3 Ways To Practice Emotional Agility When Everything Is Up In The Air
Last week, I lost my temper when my son was pestering me to play with him and screamed; "STOP!" at the top of my lungs. His whole face collapsed. He turned red and started yelling hysterically as he ran out of the room. It was not my finest moment. I felt shame for screaming at my son. The shame grew when my husband told me he was on an important work call with his CEO, board members, and several investors that was interrupted when our son wailed outside the office door.
There have been several of these not-so-very-fine moments since the pandemic started. These outsize reactions happen daily, hourly, or sometimes by the minute. They seem to come out of nowhere and make me recognize that perhaps I am under more general duress than I realized.
Perhaps you are too.
Once the blissful delusion that we're in control crumbles, it's easy to start behaving in funky ways. Given the current uncertainty in our world, we need inner coping skills now more than ever, and yet we are also more emotionally challenged and depleted than ever before. It's like someone telling you that you need new tires when you're in the middle of a race.
How can you get off the track of emotional reactivity and learn healthier ways to cope when each day feels like a new crisis? The answer lies in cultivating emotional agility.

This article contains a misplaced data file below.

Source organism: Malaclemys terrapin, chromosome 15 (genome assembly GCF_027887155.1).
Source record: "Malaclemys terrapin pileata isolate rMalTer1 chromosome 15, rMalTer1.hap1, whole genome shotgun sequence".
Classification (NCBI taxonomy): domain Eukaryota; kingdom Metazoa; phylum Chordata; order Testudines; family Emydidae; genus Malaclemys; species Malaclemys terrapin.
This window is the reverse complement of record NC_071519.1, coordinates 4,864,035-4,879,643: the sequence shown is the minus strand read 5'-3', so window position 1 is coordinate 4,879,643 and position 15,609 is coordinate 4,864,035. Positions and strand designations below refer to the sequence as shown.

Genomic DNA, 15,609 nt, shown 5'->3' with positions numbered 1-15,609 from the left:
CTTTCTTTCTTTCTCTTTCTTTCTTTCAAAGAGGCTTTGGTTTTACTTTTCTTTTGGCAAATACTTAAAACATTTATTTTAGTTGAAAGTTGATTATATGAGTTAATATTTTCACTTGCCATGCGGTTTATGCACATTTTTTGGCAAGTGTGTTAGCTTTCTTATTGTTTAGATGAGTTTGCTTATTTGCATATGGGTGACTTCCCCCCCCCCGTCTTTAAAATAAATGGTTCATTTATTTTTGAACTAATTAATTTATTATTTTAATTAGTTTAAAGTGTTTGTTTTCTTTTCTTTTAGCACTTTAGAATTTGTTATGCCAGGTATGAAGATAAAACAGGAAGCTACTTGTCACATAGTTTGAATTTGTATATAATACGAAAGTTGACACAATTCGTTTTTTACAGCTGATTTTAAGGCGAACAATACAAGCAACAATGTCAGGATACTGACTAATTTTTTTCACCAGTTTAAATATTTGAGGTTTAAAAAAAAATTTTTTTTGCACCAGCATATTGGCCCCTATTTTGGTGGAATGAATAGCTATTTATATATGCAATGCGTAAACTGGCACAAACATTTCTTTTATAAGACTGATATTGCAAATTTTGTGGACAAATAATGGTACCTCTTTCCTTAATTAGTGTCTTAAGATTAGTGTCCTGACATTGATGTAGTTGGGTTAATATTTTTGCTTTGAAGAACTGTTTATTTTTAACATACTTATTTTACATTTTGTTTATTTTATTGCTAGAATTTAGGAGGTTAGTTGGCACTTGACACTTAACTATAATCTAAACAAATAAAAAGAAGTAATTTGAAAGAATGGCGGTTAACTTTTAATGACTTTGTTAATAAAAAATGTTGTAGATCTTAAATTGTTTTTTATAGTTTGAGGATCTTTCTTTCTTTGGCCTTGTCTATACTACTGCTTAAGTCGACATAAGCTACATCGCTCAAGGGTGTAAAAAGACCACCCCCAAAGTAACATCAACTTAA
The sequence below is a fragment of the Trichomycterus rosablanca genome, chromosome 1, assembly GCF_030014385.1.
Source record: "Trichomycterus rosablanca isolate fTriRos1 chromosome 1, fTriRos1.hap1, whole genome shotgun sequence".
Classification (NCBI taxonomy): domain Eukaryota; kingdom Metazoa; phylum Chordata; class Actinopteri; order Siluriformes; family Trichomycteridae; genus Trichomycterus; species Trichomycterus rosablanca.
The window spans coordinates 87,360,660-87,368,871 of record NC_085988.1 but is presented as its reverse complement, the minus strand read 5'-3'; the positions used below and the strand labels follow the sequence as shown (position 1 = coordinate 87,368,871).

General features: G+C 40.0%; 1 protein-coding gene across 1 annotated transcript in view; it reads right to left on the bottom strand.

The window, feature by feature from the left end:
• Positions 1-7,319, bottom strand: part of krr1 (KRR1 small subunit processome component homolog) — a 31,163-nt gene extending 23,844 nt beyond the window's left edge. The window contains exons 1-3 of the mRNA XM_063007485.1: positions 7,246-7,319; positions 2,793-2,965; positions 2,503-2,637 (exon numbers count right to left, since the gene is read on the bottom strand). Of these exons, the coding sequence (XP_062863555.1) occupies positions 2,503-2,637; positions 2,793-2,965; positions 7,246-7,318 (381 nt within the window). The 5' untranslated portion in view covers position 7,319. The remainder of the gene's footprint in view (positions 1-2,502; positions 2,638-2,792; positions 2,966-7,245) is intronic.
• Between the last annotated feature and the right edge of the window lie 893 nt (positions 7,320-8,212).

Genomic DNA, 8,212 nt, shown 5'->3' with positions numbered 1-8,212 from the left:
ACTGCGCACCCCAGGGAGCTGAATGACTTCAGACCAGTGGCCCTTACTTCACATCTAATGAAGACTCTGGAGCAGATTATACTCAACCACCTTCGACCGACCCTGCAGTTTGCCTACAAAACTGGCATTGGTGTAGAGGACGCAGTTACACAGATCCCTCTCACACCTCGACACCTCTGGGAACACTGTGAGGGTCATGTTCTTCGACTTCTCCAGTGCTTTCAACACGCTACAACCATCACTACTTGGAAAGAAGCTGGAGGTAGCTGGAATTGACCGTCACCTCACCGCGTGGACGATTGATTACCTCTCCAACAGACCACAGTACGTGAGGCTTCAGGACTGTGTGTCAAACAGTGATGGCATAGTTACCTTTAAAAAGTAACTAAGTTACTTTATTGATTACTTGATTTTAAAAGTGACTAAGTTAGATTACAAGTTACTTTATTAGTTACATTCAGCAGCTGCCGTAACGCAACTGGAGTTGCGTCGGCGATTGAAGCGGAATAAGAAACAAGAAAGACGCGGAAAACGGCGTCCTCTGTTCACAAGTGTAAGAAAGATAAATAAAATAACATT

3 strategies for cultivating emotional agility during uncertain times.
Leadership coaches Susan David, Ph.D., and Christina Congleton first coined the term "emotional agility" in a Harvard Business Review article in 2013. It caught on quickly and was subsequently hailed as a "management idea of the year."
David describes emotional agility as the psychological skills critical to thriving in times of complexity and change. At its essence, emotional agility allows us to be healthy with ourselves, regardless of what's going on in the outside world.
According to David, there are three key skills you can practice to improve your emotional agility in uncertain times; acceptance, compassion, and curiosity. Here's how I'm using my background in mindfulness to apply each one to the unique time we're in right now: